[Quotes courtesy of a proverb that Seneca in turn quotes]
[Seneca lays claim to Lucilius’ progress but reciprocates with the admission that merely beginning an undertaking, to become wise, good or content is far more important than one might think. Certainly, tenacity must see you through, especially in the face of adversity. But the most adverse condition we often encounter is our own reticence to get up and out the door.]
[Quotes courtesy of Seneca.]
[Wouldn’t you know it. This whole fiasco has just been dis’d by the one dude to whom it all was dedicated. Ungrateful prat! Ah, well, you can’t win ’em all. You win some you lose some. Beggars can’t be choosers. Don’t look this gift horse in the mouth because one in the hand is worth…
Oh, wait. That was his point. Quotes should not be quoted. Let your voice sing notes never heard. Let the twist of your perspective unravel my own. — Anonymole]
[Quotes (like farts) courtesy of Seneca]
[Annnnnnd, we’re back with death. Two more of Seneca’s letters to Lucilius slathered with thoughts of death and how it should be approached. I’m gonna skip any more thoughts of Mori from now on. So, hang in there.]
[Quotes courtesy of Seneca]
[Seneca advises Lucilius that were he to disseminate his wisdom en masse, that those he might affect would be barely help, than were he to single out a lone recipient and focus his persuasions upon them.
Generally, like posting a blog to the world, those one might influence cannot be considered counseled, enfolded beneath the wing, as chance, though possible, does not render one advised.]
[Quotes provided by Seneca]
[Those who travel to escape, Seneca would tell you, bring their prisons with them.
Traipsing from place to place, tiring of one, yearning for the next, is evidence that one has not come to terms with one’s own understanding of peace within a place.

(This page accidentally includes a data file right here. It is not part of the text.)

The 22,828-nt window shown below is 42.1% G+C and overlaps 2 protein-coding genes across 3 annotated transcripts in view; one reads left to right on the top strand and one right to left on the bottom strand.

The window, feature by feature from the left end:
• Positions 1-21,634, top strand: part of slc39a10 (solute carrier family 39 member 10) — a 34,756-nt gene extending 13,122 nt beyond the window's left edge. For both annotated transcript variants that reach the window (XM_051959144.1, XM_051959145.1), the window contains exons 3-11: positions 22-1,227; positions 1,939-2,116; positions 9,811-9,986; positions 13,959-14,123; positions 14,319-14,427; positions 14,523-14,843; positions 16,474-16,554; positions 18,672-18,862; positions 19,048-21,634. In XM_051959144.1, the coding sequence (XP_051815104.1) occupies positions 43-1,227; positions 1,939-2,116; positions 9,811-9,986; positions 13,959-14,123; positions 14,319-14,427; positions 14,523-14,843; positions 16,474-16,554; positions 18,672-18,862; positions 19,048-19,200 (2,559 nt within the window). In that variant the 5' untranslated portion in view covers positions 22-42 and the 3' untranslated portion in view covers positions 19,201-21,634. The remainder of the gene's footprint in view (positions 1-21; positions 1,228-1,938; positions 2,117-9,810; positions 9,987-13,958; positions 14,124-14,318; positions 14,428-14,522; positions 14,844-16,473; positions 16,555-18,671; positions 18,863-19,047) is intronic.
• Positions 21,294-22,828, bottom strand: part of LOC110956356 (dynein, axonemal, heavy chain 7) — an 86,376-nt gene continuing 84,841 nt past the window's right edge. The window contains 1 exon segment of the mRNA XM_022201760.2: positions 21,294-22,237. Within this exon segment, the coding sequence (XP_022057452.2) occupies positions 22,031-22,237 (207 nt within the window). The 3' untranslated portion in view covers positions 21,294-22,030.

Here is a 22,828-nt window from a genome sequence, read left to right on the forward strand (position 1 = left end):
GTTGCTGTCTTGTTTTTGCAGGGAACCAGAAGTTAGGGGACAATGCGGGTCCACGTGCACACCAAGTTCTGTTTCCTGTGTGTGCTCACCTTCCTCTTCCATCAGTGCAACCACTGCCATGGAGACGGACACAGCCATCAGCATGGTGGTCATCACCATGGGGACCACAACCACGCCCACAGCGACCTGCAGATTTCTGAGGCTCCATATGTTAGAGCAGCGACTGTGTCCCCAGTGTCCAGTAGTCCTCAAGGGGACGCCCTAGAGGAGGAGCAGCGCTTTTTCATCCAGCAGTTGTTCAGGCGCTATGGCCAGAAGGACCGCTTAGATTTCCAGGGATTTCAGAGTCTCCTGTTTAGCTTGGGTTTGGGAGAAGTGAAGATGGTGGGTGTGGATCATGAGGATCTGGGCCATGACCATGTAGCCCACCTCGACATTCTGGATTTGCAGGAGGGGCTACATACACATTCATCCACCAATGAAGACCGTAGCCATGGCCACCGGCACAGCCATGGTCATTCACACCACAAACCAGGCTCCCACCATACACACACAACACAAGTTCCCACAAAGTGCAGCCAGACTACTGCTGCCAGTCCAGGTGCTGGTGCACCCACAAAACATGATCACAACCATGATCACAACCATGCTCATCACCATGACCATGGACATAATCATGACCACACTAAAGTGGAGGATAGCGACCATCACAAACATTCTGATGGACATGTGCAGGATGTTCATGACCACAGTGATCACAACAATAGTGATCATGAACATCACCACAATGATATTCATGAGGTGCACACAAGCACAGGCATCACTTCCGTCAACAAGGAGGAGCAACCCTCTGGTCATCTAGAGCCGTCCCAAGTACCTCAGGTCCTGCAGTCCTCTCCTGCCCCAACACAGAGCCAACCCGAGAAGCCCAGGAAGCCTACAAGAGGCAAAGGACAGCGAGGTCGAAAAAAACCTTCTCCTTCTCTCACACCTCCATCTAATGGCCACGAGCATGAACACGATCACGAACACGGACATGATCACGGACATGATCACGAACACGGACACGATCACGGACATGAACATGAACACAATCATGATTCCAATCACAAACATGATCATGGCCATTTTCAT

Only those who might travel, or stay put, can claim that the world is theirs to take or leave, as they will.]
[Quotes, this time, by Lucilius, Seneca’s acolyte.]
[More momento mori thoughts, which we’ll end up seeing often, I’m afraid. But this one is not by Seneca. Seneca quotes his friend and confidant, Lucilius. Quote might be a strong word (as are all of these “quotes”) as I believe Seneca paraphrases the younger man’s words. Nonetheless, my time ticks ever onward: oh to stay that second hand, for a moment, for a lifetime.]
[Have you guys noticed the tags in all the Stewie the Stoic posts? They’re all names generated by my python name engine. Some are worthy of novels in their own rights : “Xboki”, “Nizix”, “Ooya”, “Wac”, “Iolen”, “Zuki”, “Moox”]
[Quotes by Seneca]
[Ode to Joy.
Seneca even puts constraints on feeling joy. He does relinquish some of his draconian control on this topic. But “joy” to him is more akin to absence of conflicting thoughts rather than that of a child’s-Christmas-morning joy.
What I find that tempers Seneca’s oppressive views is that he realizes how strict his doctrines must be viewed: “Do you think that I am now robbing you of many pleasures when I try to do away with the gifts of chance, when I counsel the avoidance of hope, the sweetest thing that gladdens our hearts? ” — Uh, YEAH!
And he continues… “Or can one thus open his door to poverty, or hold the curb on his pleasures, or contemplate the endurance of pain? He who ponders these things in his heart is indeed full of joy; but it is not a cheerful joy.” — WHAT? Then what kind of joy are you talking about?
Ah, it’s the resolved, almost acquiescent joy of the Buddha who surrenders the frivolous joys in favor of the placid, taciturn joys of self-sufficiency.]